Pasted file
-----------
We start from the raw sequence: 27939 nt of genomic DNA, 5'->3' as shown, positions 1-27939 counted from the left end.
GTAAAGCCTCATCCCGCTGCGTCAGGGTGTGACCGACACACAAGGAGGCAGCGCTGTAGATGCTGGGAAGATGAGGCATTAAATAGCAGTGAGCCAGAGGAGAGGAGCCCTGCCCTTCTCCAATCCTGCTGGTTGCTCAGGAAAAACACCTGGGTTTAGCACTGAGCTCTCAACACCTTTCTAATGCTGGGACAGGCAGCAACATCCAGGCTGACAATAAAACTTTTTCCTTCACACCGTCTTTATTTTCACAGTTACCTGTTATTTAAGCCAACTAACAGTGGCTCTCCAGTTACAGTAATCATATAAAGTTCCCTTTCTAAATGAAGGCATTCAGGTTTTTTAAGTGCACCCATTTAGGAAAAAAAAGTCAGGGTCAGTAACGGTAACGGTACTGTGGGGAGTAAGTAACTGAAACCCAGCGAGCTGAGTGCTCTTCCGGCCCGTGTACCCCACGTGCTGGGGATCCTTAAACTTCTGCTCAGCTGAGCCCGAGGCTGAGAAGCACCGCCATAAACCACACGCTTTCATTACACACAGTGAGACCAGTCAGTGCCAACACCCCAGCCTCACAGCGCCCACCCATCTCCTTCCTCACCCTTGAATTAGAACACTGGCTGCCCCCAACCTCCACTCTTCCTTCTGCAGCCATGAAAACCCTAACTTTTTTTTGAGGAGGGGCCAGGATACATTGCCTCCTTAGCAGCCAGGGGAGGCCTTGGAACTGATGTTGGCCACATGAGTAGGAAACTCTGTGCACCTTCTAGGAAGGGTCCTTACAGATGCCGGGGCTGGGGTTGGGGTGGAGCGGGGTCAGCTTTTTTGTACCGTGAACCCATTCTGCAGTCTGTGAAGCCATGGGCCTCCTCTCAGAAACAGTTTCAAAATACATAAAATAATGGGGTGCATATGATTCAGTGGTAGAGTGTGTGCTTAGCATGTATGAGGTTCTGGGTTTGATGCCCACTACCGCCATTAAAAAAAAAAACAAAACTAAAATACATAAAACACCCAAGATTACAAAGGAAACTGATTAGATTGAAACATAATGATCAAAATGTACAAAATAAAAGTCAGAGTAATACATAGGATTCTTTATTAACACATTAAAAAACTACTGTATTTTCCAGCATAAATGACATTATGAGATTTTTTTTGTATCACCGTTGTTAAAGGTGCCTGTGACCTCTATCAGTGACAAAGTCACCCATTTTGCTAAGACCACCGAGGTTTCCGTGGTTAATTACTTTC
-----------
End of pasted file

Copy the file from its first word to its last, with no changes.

We start from the raw sequence: 27939 nt of genomic DNA, 5'->3' as shown, positions 1-27939 counted from the left end.
GTAAAGCCTCATCCCGCTGCGTCAGGGTGTGACCGACACACAAGGAGGCAGCGCTGTAGATGCTGGGAAGATGAGGCATTAAATAGCAGTGAGCCAGAGGAGAGGAGCCCTGCCCTTCTCCAATCCTGCTGGTTGCTCAGGAAAAACACCTGGGTTTAGCACTGAGCTCTCAACACCTTTCTAATGCTGGGACAGGCAGCAACATCCAGGCTGACAATAAAACTTTTTCCTTCACACCGTCTTTATTTTCACAGTTACCTGTTATTTAAGCCAACTAACAGTGGCTCTCCAGTTACAGTAATCATATAAAGTTCCCTTTCTAAATGAAGGCATTCAGGTTTTTTAAGTGCACCCATTTAGGAAAAAAAAGTCAGGGTCAGTAACGGTAACGGTACTGTGGGGAGTAAGTAACTGAAACCCAGCGAGCTGAGTGCTCTTCCGGCCCGTGTACCCCACGTGCTGGGGATCCTTAAACTTCTGCTCAGCTGAGCCCGAGGCTGAGAAGCACCGCCATAAACCACACGCTTTCATTACACACAGTGAGACCAGTCAGTGCCAACACCCCAGCCTCACAGCGCCCACCCATCTCCTTCCTCACCCTTGAATTAGAACACTGGCTGCCCCCAACCTCCACTCTTCCTTCTGCAGCCATGAAAACCCTAACTTTTTTTTGAGGAGGGGCCAGGATACATTGCCTCCTTAGCAGCCAGGGGAGGCCTTGGAACTGATGTTGGCCACATGAGTAGGAAACTCTGTGCACCTTCTAGGAAGGGTCCTTACAGATGCCGGGGCTGGGGTTGGGGTGGAGCGGGGTCAGCTTTTTTGTACCGTGAACCCATTCTGCAGTCTGTGAAGCCATGGGCCTCCTCTCAGAAACAGTTTCAAAATACATAAAATAATGGGGTGCATATGATTCAGTGGTAGAGTGTGTGCTTAGCATGTATGAGGTTCTGGGTTTGATGCCCACTACCGCCATTAAAAAAAAAAACAAAACTAAAATACATAAAACACCCAAGATTACAAAGGAAACTGATTAGATTGAAACATAATGATCAAAATGTACAAAATAAAAGTCAGAGTAATACATAGGATTCTTTATTAACACATTAAAAAACTACTGTATTTTCCAGCATAAATGACATTATGAGATTTTTTTTGTATCACCGTTGTTAAAGGTGCCTGTGACCTCTATCAGTGACAAAGTCACCCATTTTGCTAAGACCACCGAGGTTTCCGTGGTTAATTACTTTC